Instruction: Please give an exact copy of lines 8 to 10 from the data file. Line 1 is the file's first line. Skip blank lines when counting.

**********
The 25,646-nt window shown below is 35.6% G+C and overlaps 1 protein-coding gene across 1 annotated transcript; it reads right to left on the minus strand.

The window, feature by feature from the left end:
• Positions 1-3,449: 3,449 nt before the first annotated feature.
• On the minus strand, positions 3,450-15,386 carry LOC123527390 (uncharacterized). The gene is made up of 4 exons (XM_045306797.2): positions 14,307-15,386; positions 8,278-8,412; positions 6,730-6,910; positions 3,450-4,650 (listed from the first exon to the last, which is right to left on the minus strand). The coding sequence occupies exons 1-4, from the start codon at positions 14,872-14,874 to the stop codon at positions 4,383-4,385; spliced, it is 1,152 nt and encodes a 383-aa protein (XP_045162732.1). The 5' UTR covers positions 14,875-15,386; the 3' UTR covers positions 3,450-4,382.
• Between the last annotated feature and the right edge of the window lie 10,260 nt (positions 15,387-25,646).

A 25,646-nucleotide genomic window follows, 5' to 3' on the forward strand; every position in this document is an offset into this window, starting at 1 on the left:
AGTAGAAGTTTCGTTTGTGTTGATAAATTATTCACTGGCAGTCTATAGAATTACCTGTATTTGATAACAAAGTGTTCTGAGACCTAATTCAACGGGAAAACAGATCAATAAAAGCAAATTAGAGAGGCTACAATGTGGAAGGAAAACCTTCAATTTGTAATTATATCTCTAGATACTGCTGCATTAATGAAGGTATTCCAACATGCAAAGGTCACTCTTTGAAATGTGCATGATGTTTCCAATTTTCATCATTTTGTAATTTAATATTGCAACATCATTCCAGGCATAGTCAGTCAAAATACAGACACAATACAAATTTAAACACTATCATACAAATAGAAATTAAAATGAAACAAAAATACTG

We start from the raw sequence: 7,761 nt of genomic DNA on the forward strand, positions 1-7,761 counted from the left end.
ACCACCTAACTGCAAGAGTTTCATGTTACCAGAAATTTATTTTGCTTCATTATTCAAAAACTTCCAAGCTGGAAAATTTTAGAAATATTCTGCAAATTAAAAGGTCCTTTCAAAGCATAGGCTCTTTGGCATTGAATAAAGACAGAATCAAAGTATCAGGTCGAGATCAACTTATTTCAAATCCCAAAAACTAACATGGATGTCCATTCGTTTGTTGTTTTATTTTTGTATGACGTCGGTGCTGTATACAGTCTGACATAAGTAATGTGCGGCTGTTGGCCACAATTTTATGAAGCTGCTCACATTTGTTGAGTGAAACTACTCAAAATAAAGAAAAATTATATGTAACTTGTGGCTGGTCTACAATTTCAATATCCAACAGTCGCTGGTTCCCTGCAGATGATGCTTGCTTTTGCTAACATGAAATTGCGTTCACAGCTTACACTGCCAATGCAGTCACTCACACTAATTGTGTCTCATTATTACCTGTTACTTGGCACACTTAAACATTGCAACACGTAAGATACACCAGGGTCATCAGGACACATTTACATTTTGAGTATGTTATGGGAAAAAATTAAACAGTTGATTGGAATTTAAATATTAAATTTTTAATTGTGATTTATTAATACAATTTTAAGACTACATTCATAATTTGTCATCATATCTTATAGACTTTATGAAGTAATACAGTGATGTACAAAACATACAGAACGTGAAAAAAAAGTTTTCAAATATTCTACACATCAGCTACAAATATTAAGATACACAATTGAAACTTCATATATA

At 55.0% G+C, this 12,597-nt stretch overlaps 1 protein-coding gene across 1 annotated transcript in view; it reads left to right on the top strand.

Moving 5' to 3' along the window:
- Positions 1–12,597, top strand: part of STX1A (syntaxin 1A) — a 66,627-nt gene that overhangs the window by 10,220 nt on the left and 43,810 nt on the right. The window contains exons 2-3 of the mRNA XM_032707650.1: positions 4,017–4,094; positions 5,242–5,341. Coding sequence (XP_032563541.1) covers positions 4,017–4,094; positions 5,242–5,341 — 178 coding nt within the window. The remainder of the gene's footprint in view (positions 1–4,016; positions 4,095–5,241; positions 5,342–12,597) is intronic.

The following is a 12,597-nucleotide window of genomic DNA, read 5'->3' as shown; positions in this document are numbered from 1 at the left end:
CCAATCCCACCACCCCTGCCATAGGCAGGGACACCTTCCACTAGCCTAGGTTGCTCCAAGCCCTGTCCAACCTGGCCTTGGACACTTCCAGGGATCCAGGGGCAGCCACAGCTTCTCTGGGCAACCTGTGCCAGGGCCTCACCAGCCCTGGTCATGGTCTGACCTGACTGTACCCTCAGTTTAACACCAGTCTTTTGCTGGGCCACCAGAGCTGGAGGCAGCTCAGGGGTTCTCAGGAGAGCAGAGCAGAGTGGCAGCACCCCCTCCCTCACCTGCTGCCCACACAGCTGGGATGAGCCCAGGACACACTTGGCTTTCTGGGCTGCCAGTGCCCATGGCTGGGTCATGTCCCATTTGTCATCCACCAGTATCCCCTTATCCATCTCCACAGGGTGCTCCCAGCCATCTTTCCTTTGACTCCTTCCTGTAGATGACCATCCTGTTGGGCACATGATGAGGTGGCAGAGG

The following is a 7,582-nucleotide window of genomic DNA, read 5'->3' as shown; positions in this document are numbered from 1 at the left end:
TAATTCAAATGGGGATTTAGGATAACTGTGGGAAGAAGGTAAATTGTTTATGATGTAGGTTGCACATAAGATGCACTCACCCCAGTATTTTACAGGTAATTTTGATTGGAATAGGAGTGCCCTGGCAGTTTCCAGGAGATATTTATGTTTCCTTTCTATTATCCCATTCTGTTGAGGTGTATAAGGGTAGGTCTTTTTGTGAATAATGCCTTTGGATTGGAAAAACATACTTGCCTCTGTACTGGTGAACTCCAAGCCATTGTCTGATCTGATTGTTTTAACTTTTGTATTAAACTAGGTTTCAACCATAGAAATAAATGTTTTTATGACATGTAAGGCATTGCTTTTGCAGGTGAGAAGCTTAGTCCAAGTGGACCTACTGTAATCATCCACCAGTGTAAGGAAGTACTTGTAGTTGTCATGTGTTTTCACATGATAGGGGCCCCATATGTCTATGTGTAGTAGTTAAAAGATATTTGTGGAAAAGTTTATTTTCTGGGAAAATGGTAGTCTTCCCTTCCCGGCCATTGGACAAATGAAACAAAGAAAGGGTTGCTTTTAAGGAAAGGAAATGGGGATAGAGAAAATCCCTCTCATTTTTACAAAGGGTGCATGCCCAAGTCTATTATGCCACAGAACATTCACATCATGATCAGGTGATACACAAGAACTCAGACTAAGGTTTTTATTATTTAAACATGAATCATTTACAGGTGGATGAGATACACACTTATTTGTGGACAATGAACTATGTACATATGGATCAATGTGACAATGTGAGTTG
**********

We start from the raw sequence: 7,761 nt of genomic DNA on the forward strand, positions 1-7,761 counted from the left end.
ACCACCTAACTGCAAGAGTTTCATGTTACCAGAAATTTATTTTGCTTCATTATTCAAAAACTTCCAAGCTGGAAAATTTTAGAAATATTCTGCAAATTAAAAGGTCCTTTCAAAGCATAGGCTCTTTGGCATTGAATAAAGACAGAATCAAAGTATCAGGTCGAGATCAACTTATTTCAAATCCCAAAAACTAACATGGATGTCCATTCGTTTGTTGTTTTATTTTTGTATGACGTCGGTGCTGTATACAGTCTGACATAAGTAATGTGCGGCTGTTGGCCACAATTTTATGAAGCTGCTCACATTTGTTGAGTGAAACTACTCAAAATAAAGAAAAATTATATGTAACTTGTGGCTGGTCTACAATTTCAATATCCAACAGTCGCTGGTTCCCTGCAGATGATGCTTGCTTTTGCTAACATGAAATTGCGTTCACAGCTTACACTGCCAATGCAGTCACTCACACTAATTGTGTCTCATTATTACCTGTTACTTGGCACACTTAAACATTGCAACACGTAAGATACACCAGGGTCATCAGGACACATTTACATTTTGAGTATGTTATGGGAAAAAATTAAACAGTTGATTGGAATTTAAATATTAAATTTTTAATTGTGATTTATTAATACAATTTTAAGACTACATTCATAATTTGTCATCATATCTTATAGACTTTATGAAGTAATACAGTGATGTACAAAACATACAGAACGTGAAAAAAAAGTTTTCAAATATTCTACACATCAGCTACAAATATTAAGATACACAATTGAAACTTCATATATA

At 55.0% G+C, this 12,597-nt stretch overlaps 1 protein-coding gene across 1 annotated transcript in view; it reads left to right on the top strand.